Next Article in Journal
The Effect of Monetary Incentives on Individual and Organizational Performance in an Italian Public Institution
Previous Article in Journal
Efficiency and Effectiveness of the European Parliament under the Ordinary Legislative Procedure
 
 
Due to planned maintenance work on our platforms, there might be short service disruptions on Saturday, December 3rd, between 15:00 and 16:00 (CET).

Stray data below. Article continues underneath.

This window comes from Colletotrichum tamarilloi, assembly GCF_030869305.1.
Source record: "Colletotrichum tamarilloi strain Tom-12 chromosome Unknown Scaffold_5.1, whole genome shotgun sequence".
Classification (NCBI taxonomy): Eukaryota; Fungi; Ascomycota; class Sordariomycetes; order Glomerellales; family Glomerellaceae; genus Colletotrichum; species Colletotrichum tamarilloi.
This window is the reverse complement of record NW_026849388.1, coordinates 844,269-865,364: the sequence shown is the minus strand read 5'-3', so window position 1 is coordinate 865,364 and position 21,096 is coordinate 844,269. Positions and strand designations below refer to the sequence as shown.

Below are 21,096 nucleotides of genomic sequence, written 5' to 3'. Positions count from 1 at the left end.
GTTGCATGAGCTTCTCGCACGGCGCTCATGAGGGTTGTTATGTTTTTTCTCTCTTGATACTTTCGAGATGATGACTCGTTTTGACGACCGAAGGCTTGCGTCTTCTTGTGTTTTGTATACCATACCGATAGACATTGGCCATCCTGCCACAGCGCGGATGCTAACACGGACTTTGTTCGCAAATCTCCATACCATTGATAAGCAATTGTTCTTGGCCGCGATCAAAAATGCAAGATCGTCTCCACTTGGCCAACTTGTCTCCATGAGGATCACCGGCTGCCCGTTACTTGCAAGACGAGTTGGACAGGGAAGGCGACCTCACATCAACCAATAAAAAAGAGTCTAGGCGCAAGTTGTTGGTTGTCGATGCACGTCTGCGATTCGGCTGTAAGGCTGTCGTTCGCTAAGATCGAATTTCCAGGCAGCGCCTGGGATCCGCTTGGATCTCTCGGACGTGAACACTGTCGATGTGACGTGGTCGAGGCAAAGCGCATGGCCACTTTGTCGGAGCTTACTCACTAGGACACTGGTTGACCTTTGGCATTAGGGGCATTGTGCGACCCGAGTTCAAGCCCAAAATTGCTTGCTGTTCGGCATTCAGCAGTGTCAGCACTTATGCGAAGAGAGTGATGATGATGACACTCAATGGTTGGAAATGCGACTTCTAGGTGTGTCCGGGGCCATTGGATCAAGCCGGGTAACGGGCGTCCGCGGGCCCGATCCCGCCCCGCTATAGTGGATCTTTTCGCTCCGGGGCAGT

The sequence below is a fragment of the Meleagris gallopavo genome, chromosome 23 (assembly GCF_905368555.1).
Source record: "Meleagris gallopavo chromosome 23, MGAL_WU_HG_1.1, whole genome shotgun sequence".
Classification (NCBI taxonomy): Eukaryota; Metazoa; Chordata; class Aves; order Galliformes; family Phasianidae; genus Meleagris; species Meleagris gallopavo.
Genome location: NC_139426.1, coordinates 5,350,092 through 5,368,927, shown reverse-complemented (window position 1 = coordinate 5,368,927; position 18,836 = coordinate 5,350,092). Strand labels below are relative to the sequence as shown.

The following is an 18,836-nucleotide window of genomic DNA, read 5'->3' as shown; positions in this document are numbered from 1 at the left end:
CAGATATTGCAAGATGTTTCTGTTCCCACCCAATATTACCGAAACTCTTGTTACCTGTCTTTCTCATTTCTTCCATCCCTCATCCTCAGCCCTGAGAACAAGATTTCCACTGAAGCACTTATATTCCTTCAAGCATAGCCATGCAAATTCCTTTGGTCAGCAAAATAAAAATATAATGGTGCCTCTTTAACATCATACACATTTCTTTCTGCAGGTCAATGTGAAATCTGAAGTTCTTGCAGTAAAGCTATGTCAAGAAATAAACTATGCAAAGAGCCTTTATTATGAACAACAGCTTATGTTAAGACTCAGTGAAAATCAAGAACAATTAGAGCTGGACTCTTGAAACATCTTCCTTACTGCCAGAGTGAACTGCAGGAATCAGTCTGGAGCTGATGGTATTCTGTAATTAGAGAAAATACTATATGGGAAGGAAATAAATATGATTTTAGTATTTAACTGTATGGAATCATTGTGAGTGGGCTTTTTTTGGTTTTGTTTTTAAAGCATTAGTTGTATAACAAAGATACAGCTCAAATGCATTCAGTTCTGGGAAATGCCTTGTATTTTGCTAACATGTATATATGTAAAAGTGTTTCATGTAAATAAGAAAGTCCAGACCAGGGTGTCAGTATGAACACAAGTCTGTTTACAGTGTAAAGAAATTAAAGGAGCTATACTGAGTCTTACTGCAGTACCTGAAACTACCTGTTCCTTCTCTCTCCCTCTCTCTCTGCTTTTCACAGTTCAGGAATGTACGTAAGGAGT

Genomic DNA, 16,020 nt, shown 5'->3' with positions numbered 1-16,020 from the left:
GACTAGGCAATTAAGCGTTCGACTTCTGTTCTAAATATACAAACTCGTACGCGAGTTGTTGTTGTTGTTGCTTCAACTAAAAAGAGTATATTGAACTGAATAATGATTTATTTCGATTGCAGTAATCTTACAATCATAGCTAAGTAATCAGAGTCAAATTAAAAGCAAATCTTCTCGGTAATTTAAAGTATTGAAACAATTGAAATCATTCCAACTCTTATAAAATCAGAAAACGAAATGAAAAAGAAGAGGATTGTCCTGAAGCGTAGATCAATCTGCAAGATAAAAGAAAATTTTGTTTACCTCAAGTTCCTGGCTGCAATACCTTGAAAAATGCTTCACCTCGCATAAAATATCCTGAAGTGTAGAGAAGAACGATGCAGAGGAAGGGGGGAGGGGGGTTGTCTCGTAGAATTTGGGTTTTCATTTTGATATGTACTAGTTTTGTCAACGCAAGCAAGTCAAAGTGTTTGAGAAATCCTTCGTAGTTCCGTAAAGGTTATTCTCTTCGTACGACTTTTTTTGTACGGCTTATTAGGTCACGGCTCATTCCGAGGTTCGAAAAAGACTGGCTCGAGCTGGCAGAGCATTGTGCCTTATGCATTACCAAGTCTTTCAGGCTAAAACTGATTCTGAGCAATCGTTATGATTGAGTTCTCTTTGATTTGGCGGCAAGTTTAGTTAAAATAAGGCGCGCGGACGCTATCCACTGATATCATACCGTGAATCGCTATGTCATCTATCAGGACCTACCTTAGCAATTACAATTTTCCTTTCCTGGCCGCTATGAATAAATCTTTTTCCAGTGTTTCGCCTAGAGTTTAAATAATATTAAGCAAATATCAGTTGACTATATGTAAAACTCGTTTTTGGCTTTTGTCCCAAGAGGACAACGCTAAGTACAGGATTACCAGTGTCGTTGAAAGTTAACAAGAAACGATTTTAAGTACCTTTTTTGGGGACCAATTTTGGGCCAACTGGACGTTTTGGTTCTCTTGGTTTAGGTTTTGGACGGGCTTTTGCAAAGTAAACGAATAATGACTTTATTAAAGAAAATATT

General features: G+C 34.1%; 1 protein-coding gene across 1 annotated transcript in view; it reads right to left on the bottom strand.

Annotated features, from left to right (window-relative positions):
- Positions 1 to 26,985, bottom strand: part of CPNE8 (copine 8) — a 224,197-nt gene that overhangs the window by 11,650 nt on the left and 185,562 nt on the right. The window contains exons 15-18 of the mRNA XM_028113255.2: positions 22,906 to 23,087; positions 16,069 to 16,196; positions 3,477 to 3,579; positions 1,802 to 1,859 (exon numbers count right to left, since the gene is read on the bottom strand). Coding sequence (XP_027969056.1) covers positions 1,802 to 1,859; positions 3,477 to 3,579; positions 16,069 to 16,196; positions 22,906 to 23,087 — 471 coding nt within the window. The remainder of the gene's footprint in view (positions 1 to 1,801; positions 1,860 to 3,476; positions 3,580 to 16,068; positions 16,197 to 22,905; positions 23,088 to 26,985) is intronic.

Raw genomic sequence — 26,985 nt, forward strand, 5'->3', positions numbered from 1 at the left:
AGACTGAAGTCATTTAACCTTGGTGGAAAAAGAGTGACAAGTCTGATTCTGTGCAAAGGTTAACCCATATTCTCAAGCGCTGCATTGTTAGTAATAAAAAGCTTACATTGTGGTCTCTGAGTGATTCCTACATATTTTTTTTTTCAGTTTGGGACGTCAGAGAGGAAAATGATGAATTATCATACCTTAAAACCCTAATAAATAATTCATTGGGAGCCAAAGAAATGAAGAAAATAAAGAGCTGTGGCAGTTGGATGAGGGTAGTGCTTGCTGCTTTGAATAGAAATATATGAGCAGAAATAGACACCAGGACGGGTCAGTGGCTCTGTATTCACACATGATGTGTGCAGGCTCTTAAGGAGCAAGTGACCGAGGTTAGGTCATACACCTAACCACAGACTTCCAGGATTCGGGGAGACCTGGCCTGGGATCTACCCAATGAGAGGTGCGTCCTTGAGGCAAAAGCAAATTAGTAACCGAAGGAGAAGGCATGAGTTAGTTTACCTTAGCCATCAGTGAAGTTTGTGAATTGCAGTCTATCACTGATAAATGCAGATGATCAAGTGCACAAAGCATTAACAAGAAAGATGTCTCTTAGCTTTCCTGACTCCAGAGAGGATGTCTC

Order Article Reprints
Font Type:
Arial Georgia Verdana
Font Size:
Aa Aa Aa
Line Spacing:
Column Width:
Background:
Article

The Emergence and Rise of Industry 4.0 Viewed through the Lens of Management Fashion Theory

Department of Business, Marketing and Law, School of Business, University of South-Eastern Norway, Bredalsveien 14, 3511 Hønefoss, Norway
Adm. Sci. 2019, 9(3), 71; https://doi.org/10.3390/admsci9030071
Received: 21 August 2019 / Revised: 12 September 2019 / Accepted: 12 September 2019 / Published: 19 September 2019

Abstract

: